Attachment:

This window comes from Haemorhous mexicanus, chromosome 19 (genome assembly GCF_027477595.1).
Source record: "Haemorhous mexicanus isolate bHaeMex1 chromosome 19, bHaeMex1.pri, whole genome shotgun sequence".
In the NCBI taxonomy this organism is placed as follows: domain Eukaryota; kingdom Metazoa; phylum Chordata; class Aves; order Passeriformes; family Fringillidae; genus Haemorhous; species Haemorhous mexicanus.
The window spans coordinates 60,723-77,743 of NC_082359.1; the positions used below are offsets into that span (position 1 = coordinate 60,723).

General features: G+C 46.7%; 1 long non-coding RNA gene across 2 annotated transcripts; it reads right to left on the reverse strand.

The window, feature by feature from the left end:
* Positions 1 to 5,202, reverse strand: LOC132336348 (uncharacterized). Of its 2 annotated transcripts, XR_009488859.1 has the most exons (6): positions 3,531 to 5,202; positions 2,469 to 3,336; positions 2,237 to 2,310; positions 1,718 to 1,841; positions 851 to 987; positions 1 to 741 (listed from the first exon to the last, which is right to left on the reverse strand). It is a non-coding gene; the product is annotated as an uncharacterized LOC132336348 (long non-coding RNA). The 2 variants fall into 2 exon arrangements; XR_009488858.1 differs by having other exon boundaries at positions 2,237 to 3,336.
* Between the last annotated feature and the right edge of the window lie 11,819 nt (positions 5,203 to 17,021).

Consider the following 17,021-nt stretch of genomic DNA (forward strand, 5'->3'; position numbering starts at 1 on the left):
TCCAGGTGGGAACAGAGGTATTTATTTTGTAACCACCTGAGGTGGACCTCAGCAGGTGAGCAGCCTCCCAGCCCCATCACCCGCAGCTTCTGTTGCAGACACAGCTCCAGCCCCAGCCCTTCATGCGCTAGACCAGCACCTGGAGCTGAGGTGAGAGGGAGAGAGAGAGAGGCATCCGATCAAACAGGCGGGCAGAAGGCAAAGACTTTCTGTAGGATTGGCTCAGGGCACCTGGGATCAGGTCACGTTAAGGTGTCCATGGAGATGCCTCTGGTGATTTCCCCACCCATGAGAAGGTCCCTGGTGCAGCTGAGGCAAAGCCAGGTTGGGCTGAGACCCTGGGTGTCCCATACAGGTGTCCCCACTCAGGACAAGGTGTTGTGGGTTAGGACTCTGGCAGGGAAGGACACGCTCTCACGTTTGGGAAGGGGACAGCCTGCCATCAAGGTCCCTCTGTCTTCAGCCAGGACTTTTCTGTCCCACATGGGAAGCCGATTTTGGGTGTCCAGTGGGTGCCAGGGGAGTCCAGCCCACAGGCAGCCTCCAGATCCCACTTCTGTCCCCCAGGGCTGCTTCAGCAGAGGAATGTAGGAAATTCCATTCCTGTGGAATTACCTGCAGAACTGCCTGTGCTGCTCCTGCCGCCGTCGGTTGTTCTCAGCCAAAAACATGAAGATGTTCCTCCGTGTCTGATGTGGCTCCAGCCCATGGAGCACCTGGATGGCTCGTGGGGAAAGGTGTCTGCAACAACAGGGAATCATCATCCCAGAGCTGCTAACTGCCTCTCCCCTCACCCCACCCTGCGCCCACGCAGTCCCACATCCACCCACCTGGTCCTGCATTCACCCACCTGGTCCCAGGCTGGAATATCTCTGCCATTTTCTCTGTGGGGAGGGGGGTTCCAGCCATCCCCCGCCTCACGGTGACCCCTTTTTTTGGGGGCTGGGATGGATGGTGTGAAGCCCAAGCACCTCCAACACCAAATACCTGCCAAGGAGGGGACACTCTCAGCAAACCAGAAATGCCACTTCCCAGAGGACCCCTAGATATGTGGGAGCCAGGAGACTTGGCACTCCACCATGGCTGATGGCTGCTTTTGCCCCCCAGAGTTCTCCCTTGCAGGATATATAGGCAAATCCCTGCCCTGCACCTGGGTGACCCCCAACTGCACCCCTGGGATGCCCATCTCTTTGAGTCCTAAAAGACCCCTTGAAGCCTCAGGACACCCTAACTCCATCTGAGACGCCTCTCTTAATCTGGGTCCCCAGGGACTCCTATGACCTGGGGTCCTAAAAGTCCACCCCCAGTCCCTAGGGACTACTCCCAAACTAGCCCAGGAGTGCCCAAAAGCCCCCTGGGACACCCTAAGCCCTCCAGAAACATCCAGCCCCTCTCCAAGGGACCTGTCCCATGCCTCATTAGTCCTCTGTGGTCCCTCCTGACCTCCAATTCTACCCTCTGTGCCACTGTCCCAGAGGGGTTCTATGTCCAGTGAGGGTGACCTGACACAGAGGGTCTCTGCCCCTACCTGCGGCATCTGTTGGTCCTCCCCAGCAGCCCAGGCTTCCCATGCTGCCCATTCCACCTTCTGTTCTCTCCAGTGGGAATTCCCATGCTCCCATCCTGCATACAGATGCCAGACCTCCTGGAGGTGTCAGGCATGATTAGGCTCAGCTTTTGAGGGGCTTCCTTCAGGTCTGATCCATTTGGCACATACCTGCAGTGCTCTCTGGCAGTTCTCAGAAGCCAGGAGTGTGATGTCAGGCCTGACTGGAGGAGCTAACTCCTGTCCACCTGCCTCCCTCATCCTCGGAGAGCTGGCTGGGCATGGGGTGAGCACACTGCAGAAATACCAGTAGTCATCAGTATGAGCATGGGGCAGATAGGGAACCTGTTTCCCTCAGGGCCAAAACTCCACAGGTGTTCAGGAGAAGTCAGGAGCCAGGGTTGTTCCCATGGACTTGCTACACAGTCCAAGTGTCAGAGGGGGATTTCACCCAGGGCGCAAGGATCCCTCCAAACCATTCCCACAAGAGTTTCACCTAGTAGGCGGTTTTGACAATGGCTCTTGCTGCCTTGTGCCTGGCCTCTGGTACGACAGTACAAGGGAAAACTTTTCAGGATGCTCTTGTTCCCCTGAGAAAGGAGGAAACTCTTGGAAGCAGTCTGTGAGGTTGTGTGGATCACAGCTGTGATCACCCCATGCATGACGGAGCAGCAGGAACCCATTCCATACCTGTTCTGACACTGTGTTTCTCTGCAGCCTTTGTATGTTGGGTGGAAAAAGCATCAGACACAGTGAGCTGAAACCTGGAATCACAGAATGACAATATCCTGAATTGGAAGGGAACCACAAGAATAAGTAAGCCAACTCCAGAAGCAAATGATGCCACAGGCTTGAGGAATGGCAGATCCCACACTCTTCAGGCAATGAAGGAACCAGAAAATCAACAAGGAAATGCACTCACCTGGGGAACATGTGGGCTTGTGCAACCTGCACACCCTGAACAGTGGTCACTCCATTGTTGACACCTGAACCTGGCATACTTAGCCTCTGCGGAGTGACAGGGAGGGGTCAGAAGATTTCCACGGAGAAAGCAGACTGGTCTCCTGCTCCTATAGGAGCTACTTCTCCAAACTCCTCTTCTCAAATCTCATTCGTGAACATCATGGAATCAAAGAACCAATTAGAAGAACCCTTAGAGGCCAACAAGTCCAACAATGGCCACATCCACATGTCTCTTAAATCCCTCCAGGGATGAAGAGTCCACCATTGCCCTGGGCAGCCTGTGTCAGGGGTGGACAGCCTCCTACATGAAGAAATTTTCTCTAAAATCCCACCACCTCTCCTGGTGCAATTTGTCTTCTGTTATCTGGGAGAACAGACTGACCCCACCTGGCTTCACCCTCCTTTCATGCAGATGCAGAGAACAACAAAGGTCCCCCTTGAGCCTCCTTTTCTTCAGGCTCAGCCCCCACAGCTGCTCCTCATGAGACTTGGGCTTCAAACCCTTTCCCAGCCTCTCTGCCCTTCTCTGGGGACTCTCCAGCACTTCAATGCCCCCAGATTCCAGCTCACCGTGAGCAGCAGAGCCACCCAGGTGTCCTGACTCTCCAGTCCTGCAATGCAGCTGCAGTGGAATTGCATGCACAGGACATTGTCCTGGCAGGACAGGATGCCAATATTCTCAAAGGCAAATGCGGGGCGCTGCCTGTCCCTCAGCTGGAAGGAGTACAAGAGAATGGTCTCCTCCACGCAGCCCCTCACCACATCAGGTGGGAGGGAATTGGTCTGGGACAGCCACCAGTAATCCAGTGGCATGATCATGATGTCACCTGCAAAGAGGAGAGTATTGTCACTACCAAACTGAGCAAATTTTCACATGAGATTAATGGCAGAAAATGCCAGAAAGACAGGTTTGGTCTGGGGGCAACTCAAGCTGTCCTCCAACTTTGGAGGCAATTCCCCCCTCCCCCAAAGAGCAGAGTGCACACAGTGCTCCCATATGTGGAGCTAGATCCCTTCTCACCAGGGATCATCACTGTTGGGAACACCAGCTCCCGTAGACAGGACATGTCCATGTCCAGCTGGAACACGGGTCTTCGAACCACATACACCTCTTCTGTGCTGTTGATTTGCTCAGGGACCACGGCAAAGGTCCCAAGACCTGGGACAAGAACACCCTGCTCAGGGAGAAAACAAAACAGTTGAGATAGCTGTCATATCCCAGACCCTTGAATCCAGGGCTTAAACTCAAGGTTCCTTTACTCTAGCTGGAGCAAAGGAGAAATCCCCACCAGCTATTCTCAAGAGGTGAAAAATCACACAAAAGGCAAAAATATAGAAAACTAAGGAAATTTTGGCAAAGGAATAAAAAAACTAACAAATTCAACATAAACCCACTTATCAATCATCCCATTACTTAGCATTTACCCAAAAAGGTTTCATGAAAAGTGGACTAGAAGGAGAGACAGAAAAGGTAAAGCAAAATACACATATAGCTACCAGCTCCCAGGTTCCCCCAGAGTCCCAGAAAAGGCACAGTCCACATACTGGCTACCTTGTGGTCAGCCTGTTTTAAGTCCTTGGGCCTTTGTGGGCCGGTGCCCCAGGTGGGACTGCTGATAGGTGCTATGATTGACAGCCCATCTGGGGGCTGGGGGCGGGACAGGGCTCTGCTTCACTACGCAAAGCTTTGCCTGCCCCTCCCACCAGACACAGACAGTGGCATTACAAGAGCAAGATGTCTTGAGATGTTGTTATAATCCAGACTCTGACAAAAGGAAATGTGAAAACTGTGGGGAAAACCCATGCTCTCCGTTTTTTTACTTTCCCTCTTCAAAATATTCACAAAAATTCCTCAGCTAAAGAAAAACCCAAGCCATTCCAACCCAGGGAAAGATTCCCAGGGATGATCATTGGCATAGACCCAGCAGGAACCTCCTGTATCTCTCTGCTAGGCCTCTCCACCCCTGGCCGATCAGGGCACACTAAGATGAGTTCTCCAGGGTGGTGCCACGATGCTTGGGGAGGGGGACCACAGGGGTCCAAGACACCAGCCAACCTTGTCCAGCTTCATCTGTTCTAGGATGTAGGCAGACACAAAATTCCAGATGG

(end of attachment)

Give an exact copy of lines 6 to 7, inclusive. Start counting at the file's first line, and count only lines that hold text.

The window, feature by feature from the left end:
* Positions 1 to 5,202, reverse strand: LOC132336348 (uncharacterized). Of its 2 annotated transcripts, XR_009488859.1 has the most exons (6): positions 3,531 to 5,202; positions 2,469 to 3,336; positions 2,237 to 2,310; positions 1,718 to 1,841; positions 851 to 987; positions 1 to 741 (listed from the first exon to the last, which is right to left on the reverse strand). It is a non-coding gene; the product is annotated as an uncharacterized LOC132336348 (long non-coding RNA). The 2 variants fall into 2 exon arrangements; XR_009488858.1 differs by having other exon boundaries at positions 2,237 to 3,336.